The final guidance also extends to all higher education institutions the provisions that allow for recovery of increased utility costs associated with research.
Cost Accounting Standards and Disclosure Statement: Currently, when institutions' awards total $25 million or more, they must comply with the Federal Acquisition Regulation (FAR) Cost Accounting Standards (CAS) and file a disclosure statement. OMB sees these requirements as crucial in mitigating waste, fraud, and abuse. Understanding that the source of burden on higher education institutions likely occurs when the institution crosses the threshold for the first time, OMB has set the new threshold at $50 million, consistent with FAR requirements.
While many commenters asked OMB to further increase the Single Audit threshold, the final guidance keeps the level at $750,000, as proposed. OMB estimates this will maintain Single Audit oversight over 99.7 percent of the federal award dollars. The types of findings reported in the Schedule of Findings and Questions Costs remained the same in the uniform guidance, although the threshold for reporting questioned costs was raised from $10,000 to $25,000.
Additionally, OMB made some changes to risk determinations and the process of distinguishing between Type A and Type B programs.
Compliance Supplement: In the end, OMB did not include changes to the compliance requirements that would appear in the compliance supplement in this final guidance. OMB had eliminated half of the requirements in the proposed guidance. Because the compliance supplement is published as part of a separate process, no changes were made in the final guidance, though a preview of the modified 2015 requirements is expected to appear in the 2014 supplement. COFAR recommended "any future changes to the compliance supplement be made based on available evidence on past findings and the potential impact of non-compliance for each type of compliance requirement." Additionally, COFAR asked OMB to conduct outreach to stakeholders before changing the format of the compliance supplement.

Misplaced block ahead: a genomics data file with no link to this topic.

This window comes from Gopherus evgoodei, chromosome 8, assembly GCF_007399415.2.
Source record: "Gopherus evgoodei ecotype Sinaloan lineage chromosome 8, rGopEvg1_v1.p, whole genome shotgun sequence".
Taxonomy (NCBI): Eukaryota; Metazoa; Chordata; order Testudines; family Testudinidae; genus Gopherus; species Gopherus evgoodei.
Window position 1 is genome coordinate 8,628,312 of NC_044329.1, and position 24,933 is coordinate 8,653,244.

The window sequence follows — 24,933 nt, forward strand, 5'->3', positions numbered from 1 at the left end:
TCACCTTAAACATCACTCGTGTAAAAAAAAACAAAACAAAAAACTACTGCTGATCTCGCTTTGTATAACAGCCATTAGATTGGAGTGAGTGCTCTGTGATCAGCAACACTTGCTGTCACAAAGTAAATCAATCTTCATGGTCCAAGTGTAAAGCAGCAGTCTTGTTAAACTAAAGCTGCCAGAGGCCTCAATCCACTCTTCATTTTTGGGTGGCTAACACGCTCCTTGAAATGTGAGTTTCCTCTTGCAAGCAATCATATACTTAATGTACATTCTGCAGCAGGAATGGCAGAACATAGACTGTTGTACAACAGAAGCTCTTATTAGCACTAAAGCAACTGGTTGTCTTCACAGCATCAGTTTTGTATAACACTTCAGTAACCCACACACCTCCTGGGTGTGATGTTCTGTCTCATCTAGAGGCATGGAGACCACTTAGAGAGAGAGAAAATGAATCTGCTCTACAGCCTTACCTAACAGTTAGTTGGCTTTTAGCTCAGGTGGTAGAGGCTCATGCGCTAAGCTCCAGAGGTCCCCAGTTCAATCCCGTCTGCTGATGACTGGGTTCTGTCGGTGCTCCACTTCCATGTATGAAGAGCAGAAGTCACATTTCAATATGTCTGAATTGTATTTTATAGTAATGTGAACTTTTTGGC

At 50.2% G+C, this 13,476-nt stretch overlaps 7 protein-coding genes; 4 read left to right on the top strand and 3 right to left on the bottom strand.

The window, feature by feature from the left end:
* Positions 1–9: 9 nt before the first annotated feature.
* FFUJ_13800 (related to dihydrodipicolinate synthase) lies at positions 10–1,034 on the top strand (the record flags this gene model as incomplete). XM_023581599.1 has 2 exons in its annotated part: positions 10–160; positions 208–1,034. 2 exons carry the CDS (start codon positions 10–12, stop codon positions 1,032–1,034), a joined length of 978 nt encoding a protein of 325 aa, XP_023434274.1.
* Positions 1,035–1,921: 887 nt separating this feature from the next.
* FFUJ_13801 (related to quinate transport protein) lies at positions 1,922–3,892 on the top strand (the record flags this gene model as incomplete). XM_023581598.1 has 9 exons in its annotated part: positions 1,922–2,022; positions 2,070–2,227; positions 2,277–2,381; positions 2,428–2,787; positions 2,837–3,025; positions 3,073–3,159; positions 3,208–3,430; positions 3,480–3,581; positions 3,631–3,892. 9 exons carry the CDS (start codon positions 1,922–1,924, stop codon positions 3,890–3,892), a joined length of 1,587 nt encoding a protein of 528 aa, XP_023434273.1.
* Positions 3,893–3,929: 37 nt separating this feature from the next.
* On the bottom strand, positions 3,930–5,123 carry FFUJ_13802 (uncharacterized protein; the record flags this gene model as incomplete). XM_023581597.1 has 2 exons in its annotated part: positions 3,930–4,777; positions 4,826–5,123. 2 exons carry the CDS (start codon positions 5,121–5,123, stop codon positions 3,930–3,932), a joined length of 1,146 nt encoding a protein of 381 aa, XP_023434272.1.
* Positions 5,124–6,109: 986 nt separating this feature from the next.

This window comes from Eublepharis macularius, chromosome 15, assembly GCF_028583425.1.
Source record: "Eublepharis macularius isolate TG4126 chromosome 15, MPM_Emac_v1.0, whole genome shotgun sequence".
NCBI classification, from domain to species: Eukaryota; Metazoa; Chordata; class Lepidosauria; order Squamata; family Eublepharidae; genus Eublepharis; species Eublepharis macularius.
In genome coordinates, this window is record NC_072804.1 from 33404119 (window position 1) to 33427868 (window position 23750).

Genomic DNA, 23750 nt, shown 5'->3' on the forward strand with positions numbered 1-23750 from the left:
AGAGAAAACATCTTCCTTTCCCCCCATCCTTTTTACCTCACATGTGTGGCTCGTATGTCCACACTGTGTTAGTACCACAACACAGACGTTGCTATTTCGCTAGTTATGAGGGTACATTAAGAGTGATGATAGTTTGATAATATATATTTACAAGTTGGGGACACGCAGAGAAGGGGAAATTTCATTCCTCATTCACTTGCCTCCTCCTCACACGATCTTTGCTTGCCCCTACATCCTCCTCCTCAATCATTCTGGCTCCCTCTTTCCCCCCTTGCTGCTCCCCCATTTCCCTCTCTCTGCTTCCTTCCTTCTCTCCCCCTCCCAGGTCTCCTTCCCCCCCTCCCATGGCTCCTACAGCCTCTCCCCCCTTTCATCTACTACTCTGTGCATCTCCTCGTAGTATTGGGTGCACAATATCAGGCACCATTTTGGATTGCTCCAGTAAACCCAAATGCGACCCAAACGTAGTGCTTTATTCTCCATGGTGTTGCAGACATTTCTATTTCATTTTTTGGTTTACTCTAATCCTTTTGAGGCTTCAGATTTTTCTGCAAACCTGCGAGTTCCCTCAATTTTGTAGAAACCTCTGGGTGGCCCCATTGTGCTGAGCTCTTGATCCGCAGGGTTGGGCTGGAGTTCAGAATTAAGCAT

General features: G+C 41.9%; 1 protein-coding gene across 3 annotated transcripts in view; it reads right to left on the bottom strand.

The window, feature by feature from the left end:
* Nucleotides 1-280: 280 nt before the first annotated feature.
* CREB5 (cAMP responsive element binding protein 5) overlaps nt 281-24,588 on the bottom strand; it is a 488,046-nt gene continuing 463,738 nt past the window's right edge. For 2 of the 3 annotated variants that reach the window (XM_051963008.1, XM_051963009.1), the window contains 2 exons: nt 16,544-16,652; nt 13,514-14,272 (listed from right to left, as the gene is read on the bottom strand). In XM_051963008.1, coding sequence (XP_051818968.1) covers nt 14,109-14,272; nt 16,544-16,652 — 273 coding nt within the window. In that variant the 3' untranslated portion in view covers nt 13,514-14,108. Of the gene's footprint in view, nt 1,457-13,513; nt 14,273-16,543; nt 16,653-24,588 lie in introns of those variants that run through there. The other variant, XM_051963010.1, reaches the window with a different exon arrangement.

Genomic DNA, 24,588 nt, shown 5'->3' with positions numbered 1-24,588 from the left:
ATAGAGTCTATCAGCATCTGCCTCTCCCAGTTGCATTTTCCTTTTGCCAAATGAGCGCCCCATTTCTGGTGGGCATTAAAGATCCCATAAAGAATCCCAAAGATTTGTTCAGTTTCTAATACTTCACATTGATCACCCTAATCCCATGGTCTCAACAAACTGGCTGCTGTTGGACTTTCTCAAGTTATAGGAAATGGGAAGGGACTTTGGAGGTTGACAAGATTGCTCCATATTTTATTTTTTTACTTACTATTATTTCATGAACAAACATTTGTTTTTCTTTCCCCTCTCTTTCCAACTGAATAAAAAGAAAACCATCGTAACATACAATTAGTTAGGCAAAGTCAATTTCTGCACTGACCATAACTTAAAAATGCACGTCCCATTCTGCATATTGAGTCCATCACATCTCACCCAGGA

Resources and Training
In addition to the guidance posted in the Federal Register, OMB has posted several useful documents on its website, including:
- Crosswalk from predominant source in existing guidance
- Crosswalk to predominant source in existing guidance
- Cost principles text comparison
- Audit requirements text comparison
- Definitions text comparison
- Administrative requirements text comparison
Additionally, COFAR will offer an all-day online training session on the final guidance on January 27. Details are available on the COFAR website. Individuals should sign up to the COFAR Mailing List. Details for the training webinar will distributed via the list.
NACUBO will provide further analysis on the uniform guidance in the coming weeks.